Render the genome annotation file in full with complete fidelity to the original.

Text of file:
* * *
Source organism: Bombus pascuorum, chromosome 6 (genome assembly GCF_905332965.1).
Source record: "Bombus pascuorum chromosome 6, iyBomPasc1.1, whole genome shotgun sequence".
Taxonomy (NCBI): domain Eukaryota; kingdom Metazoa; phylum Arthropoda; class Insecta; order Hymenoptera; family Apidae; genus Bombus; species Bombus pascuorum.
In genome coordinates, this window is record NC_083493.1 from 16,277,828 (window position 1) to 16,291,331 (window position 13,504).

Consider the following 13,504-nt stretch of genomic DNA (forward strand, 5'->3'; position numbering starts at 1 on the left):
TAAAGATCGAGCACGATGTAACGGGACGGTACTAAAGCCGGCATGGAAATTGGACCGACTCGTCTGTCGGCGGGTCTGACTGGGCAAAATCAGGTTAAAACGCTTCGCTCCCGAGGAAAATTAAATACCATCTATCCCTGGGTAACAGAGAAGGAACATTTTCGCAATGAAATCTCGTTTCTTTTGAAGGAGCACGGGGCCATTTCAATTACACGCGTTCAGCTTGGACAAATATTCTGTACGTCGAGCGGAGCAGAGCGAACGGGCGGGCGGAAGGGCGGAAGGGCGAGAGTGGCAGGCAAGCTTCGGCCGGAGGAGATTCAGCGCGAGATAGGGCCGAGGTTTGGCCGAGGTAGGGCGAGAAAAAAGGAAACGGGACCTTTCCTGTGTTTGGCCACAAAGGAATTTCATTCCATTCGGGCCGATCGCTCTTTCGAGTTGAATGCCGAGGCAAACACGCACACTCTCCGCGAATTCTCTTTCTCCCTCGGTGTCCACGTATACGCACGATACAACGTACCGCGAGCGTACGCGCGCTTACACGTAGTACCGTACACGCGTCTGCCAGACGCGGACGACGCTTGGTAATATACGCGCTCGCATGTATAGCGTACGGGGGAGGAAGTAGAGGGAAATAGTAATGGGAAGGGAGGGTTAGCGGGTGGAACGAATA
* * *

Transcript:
Source organism: Bombus pascuorum, chromosome 6 (genome assembly GCF_905332965.1).
Source record: "Bombus pascuorum chromosome 6, iyBomPasc1.1, whole genome shotgun sequence".
Taxonomy (NCBI): domain Eukaryota; kingdom Metazoa; phylum Arthropoda; class Insecta; order Hymenoptera; family Apidae; genus Bombus; species Bombus pascuorum.
In genome coordinates, this window is record NC_083493.1 from 16,277,828 (window position 1) to 16,291,331 (window position 13,504).

Consider the following 13,504-nt stretch of genomic DNA (forward strand, 5'->3'; position numbering starts at 1 on the left):
TAAAGATCGAGCACGATGTAACGGGACGGTACTAAAGCCGGCATGGAAATTGGACCGACTCGTCTGTCGGCGGGTCTGACTGGGCAAAATCAGGTTAAAACGCTTCGCTCCCGAGGAAAATTAAATACCATCTATCCCTGGGTAACAGAGAAGGAACATTTTCGCAATGAAATCTCGTTTCTTTTGAAGGAGCACGGGGCCATTTCAATTACACGCGTTCAGCTTGGACAAATATTCTGTACGTCGAGCGGAGCAGAGCGAACGGGCGGGCGGAAGGGCGGAAGGGCGAGAGTGGCAGGCAAGCTTCGGCCGGAGGAGATTCAGCGCGAGATAGGGCCGAGGTTTGGCCGAGGTAGGGCGAGAAAAAAGGAAACGGGACCTTTCCTGTGTTTGGCCACAAAGGAATTTCATTCCATTCGGGCCGATCGCTCTTTCGAGTTGAATGCCGAGGCAAACACGCACACTCTCCGCGAATTCTCTTTCTCCCTCGGTGTCCACGTATACGCACGATACAACGTACCGCGAGCGTACGCGCGCTTACACGTAGTACCGTACACGCGTCTGCCAGACGCGGACGACGCTTGGTAATATACGCGCTCGCATGTATAGCGTACGGGGGAGGAAGTAGAGGGAAATAGTAATGGGAAGGGAGGGTTAGCGGGTGGAACGAATA